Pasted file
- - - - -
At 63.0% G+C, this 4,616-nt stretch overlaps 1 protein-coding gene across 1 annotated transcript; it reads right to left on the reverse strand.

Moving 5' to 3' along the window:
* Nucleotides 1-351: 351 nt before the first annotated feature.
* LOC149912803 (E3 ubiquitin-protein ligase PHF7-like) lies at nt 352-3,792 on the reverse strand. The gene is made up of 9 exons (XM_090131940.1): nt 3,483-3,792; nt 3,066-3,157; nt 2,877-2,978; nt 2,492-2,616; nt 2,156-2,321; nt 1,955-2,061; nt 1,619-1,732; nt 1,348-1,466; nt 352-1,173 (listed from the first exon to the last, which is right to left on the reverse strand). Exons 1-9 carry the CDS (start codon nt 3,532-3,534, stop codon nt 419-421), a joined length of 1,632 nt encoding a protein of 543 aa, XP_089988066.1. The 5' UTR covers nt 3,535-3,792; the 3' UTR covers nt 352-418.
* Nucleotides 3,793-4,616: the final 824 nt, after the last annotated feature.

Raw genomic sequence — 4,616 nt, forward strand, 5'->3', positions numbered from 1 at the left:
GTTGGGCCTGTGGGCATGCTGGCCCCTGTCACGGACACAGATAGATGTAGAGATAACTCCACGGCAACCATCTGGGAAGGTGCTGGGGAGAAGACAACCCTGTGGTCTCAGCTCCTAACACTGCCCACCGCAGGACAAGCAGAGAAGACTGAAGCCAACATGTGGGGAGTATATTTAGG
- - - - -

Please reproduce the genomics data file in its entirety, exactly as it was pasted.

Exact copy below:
At 63.0% G+C, this 4,616-nt stretch overlaps 1 protein-coding gene across 1 annotated transcript; it reads right to left on the reverse strand.

Moving 5' to 3' along the window:
* Nucleotides 1-351: 351 nt before the first annotated feature.
* LOC149912803 (E3 ubiquitin-protein ligase PHF7-like) lies at nt 352-3,792 on the reverse strand. The gene is made up of 9 exons (XM_090131940.1): nt 3,483-3,792; nt 3,066-3,157; nt 2,877-2,978; nt 2,492-2,616; nt 2,156-2,321; nt 1,955-2,061; nt 1,619-1,732; nt 1,348-1,466; nt 352-1,173 (listed from the first exon to the last, which is right to left on the reverse strand). Exons 1-9 carry the CDS (start codon nt 3,532-3,534, stop codon nt 419-421), a joined length of 1,632 nt encoding a protein of 543 aa, XP_089988066.1. The 5' UTR covers nt 3,535-3,792; the 3' UTR covers nt 352-418.
* Nucleotides 3,793-4,616: the final 824 nt, after the last annotated feature.

Raw genomic sequence — 4,616 nt, forward strand, 5'->3', positions numbered from 1 at the left:
GTTGGGCCTGTGGGCATGCTGGCCCCTGTCACGGACACAGATAGATGTAGAGATAACTCCACGGCAACCATCTGGGAAGGTGCTGGGGAGAAGACAACCCTGTGGTCTCAGCTCCTAACACTGCCCACCGCAGGACAAGCAGAGAAGACTGAAGCCAACATGTGGGGAGTATATTTAGG